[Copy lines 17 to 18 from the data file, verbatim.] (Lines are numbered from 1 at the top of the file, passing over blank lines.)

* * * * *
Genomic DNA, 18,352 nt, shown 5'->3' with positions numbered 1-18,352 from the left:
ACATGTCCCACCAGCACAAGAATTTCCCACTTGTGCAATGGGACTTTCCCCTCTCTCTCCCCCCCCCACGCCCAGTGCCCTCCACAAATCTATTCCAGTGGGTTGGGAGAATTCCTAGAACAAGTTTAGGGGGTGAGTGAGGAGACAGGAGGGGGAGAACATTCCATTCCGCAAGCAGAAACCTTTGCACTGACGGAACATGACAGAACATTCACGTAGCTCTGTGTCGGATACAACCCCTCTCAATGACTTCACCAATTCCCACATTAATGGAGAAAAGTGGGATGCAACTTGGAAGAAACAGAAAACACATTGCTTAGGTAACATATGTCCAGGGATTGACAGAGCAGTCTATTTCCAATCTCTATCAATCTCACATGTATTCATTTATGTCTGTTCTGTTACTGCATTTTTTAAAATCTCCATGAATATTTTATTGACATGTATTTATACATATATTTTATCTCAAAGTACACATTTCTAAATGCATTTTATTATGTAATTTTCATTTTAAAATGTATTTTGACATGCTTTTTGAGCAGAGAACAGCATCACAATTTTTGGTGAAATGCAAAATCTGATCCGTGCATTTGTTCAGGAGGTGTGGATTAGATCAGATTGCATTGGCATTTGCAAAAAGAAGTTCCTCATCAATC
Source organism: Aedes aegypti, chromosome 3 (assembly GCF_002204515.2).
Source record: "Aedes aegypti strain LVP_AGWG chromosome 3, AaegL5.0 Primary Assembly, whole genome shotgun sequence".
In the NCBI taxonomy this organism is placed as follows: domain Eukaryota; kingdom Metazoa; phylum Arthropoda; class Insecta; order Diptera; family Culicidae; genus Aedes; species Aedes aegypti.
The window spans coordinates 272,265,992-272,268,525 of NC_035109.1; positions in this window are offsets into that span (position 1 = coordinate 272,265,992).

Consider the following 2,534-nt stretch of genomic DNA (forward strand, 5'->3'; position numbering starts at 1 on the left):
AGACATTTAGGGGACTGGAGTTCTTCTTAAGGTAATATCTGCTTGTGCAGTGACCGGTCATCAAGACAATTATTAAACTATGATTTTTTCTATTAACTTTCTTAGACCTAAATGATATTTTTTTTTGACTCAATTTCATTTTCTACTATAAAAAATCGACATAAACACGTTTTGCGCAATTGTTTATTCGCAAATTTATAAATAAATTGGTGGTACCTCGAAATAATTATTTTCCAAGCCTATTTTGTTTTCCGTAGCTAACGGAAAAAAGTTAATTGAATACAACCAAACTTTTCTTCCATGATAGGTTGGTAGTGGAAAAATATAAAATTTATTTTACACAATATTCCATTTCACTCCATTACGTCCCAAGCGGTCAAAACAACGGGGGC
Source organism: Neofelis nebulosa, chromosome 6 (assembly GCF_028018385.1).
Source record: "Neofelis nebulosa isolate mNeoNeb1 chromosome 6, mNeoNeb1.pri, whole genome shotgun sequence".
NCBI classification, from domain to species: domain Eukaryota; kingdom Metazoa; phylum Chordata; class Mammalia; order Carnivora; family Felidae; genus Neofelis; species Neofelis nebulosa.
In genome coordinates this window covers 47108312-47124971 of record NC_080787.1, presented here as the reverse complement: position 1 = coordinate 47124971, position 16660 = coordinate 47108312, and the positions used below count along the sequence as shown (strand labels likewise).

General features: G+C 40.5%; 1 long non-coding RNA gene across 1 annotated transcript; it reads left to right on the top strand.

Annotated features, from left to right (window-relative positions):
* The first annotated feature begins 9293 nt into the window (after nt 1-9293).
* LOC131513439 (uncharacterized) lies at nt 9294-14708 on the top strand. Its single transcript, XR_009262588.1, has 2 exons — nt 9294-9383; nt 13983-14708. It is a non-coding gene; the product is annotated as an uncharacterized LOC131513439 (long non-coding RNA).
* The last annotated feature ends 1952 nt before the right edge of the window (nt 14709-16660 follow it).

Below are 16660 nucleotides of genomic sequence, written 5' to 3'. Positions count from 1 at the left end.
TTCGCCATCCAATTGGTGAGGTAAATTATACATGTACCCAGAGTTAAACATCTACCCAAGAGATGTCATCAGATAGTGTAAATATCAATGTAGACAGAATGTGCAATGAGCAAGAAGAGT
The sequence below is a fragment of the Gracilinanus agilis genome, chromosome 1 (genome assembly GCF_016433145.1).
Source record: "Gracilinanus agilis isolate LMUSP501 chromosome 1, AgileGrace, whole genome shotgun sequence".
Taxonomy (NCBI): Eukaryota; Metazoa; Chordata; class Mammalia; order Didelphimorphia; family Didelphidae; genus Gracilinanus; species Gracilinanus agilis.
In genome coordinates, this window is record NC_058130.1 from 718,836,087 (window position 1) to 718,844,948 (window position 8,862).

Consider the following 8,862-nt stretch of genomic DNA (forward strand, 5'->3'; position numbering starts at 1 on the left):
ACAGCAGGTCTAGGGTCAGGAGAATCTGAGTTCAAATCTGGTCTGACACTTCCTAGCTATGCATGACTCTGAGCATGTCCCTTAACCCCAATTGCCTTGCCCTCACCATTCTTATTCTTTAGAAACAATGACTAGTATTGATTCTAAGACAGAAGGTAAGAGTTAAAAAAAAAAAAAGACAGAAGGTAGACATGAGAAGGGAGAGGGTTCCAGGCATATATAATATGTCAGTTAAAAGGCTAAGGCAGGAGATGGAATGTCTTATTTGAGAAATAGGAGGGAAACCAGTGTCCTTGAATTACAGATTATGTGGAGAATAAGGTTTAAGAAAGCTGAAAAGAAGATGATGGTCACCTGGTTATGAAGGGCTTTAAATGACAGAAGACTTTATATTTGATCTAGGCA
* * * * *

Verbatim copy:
* The last annotated feature ends 1952 nt before the right edge of the window (nt 14709-16660 follow it).

Below are 16660 nucleotides of genomic sequence, written 5' to 3'. Positions count from 1 at the left end.